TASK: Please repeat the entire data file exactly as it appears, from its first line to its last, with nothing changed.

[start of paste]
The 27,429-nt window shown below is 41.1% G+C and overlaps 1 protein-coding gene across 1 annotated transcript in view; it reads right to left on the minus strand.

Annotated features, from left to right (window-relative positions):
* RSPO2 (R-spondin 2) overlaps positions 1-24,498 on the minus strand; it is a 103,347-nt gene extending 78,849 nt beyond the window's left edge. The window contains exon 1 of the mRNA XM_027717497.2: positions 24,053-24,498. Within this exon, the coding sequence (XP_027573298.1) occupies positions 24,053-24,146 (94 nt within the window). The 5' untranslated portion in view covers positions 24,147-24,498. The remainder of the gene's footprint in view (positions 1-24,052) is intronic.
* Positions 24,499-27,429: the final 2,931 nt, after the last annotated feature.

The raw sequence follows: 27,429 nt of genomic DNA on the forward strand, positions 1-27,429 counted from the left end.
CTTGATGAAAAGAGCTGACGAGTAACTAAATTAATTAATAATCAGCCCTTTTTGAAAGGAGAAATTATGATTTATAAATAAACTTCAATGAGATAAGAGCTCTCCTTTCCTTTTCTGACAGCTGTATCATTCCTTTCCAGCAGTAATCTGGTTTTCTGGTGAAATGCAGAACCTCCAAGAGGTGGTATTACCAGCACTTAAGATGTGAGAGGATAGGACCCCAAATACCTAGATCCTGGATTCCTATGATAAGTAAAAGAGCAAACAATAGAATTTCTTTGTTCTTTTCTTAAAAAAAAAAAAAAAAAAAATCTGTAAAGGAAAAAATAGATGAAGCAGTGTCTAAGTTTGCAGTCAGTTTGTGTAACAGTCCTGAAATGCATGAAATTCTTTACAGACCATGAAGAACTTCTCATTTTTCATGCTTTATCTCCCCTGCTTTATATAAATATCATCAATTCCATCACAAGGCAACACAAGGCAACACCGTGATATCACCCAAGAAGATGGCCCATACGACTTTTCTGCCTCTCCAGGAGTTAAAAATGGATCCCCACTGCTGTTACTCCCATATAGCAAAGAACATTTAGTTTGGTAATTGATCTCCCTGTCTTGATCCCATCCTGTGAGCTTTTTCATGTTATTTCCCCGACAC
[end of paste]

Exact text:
The 27,429-nt window shown below is 41.1% G+C and overlaps 1 protein-coding gene across 1 annotated transcript in view; it reads right to left on the minus strand.

Annotated features, from left to right (window-relative positions):
* RSPO2 (R-spondin 2) overlaps positions 1-24,498 on the minus strand; it is a 103,347-nt gene extending 78,849 nt beyond the window's left edge. The window contains exon 1 of the mRNA XM_027717497.2: positions 24,053-24,498. Within this exon, the coding sequence (XP_027573298.1) occupies positions 24,053-24,146 (94 nt within the window). The 5' untranslated portion in view covers positions 24,147-24,498. The remainder of the gene's footprint in view (positions 1-24,052) is intronic.
* Positions 24,499-27,429: the final 2,931 nt, after the last annotated feature.

The raw sequence follows: 27,429 nt of genomic DNA on the forward strand, positions 1-27,429 counted from the left end.
CTTGATGAAAAGAGCTGACGAGTAACTAAATTAATTAATAATCAGCCCTTTTTGAAAGGAGAAATTATGATTTATAAATAAACTTCAATGAGATAAGAGCTCTCCTTTCCTTTTCTGACAGCTGTATCATTCCTTTCCAGCAGTAATCTGGTTTTCTGGTGAAATGCAGAACCTCCAAGAGGTGGTATTACCAGCACTTAAGATGTGAGAGGATAGGACCCCAAATACCTAGATCCTGGATTCCTATGATAAGTAAAAGAGCAAACAATAGAATTTCTTTGTTCTTTTCTTAAAAAAAAAAAAAAAAAAAATCTGTAAAGGAAAAAATAGATGAAGCAGTGTCTAAGTTTGCAGTCAGTTTGTGTAACAGTCCTGAAATGCATGAAATTCTTTACAGACCATGAAGAACTTCTCATTTTTCATGCTTTATCTCCCCTGCTTTATATAAATATCATCAATTCCATCACAAGGCAACACAAGGCAACACCGTGATATCACCCAAGAAGATGGCCCATACGACTTTTCTGCCTCTCCAGGAGTTAAAAATGGATCCCCACTGCTGTTACTCCCATATAGCAAAGAACATTTAGTTTGGTAATTGATCTCCCTGTCTTGATCCCATCCTGTGAGCTTTTTCATGTTATTTCCCCGACAC